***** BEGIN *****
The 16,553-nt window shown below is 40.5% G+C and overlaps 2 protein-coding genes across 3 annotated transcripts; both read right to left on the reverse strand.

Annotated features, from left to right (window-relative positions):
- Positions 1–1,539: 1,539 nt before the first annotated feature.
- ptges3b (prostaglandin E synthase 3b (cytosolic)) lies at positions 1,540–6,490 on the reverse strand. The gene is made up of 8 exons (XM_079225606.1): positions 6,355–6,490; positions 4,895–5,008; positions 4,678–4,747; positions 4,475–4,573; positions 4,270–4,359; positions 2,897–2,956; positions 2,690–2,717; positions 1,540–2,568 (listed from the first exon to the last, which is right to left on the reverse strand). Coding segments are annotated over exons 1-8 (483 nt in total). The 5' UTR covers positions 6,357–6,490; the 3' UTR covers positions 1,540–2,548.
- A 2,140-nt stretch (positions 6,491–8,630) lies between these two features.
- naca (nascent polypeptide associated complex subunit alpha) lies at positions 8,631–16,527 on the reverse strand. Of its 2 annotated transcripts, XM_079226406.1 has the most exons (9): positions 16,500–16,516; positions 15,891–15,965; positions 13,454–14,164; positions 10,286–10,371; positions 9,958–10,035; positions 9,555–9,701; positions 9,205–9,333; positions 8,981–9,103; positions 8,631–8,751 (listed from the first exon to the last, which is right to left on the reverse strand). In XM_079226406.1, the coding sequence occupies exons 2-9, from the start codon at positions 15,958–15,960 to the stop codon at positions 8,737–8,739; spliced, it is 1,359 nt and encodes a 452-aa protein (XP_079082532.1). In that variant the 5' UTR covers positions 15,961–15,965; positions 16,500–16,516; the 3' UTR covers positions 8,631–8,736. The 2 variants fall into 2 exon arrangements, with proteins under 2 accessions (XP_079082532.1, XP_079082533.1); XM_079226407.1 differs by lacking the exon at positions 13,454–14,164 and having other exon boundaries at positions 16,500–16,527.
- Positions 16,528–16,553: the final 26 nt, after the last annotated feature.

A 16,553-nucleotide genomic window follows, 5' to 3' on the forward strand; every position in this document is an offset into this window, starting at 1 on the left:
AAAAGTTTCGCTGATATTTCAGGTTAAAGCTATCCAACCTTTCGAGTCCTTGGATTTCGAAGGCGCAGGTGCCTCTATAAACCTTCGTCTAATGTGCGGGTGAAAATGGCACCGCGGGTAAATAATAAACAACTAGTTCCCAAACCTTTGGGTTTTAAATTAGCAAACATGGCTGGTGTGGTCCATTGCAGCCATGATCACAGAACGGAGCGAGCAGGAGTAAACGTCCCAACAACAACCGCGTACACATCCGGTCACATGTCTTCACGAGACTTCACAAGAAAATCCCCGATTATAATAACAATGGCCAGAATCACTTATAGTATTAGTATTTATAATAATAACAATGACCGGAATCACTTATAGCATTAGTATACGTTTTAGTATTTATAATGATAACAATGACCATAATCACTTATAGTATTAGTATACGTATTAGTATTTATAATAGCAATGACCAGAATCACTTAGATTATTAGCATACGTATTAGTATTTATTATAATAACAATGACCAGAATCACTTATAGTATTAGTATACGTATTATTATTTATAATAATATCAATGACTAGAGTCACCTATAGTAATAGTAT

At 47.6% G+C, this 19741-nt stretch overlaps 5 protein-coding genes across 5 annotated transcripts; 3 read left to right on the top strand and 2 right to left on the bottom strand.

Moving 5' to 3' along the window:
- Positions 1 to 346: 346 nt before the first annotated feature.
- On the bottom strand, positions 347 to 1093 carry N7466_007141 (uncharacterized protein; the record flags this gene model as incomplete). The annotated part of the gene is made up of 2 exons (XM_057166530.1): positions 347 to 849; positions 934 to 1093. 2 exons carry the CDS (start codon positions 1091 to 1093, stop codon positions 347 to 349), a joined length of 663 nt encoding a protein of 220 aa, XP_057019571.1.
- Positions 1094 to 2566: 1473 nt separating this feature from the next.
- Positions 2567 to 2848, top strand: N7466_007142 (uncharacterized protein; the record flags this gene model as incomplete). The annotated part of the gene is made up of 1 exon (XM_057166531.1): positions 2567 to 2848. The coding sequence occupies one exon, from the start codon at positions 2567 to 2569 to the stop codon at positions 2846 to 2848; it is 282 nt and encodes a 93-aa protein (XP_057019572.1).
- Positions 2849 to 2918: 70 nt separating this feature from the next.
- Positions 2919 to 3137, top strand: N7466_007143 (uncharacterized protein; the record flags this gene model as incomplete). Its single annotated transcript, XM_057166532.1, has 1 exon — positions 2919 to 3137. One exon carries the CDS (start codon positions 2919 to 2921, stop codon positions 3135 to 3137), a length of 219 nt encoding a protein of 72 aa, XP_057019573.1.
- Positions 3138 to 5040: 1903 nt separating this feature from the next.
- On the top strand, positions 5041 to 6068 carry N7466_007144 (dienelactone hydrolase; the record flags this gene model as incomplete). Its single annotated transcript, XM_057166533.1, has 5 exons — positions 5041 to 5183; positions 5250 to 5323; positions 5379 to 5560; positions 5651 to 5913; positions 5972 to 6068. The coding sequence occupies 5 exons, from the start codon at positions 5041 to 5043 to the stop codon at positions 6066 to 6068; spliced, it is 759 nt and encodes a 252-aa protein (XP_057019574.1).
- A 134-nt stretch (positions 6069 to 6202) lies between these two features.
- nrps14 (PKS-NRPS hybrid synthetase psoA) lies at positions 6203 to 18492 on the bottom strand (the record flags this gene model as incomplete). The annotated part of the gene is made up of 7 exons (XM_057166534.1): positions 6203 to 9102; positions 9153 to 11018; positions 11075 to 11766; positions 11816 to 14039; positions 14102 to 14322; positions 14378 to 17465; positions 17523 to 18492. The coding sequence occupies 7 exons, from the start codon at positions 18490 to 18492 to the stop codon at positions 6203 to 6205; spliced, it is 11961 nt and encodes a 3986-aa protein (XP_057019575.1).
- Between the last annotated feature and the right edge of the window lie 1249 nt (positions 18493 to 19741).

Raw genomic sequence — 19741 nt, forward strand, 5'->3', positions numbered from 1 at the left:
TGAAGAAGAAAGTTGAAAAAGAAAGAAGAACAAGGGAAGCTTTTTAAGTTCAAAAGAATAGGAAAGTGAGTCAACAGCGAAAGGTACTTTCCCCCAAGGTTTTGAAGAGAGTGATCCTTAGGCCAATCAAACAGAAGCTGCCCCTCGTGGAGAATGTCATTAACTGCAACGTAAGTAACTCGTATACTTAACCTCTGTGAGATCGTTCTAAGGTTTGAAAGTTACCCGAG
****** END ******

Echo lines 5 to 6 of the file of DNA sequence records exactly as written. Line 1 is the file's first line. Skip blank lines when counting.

- A 2,140-nt stretch (positions 6,491–8,630) lies between these two features.
- naca (nascent polypeptide associated complex subunit alpha) lies at positions 8,631–16,527 on the reverse strand. Of its 2 annotated transcripts, XM_079226406.1 has the most exons (9): positions 16,500–16,516; positions 15,891–15,965; positions 13,454–14,164; positions 10,286–10,371; positions 9,958–10,035; positions 9,555–9,701; positions 9,205–9,333; positions 8,981–9,103; positions 8,631–8,751 (listed from the first exon to the last, which is right to left on the reverse strand). In XM_079226406.1, the coding sequence occupies exons 2-9, from the start codon at positions 15,958–15,960 to the stop codon at positions 8,737–8,739; spliced, it is 1,359 nt and encodes a 452-aa protein (XP_079082532.1). In that variant the 5' UTR covers positions 15,961–15,965; positions 16,500–16,516; the 3' UTR covers positions 8,631–8,736. The 2 variants fall into 2 exon arrangements, with proteins under 2 accessions (XP_079082532.1, XP_079082533.1); XM_079226407.1 differs by lacking the exon at positions 13,454–14,164 and having other exon boundaries at positions 16,500–16,527.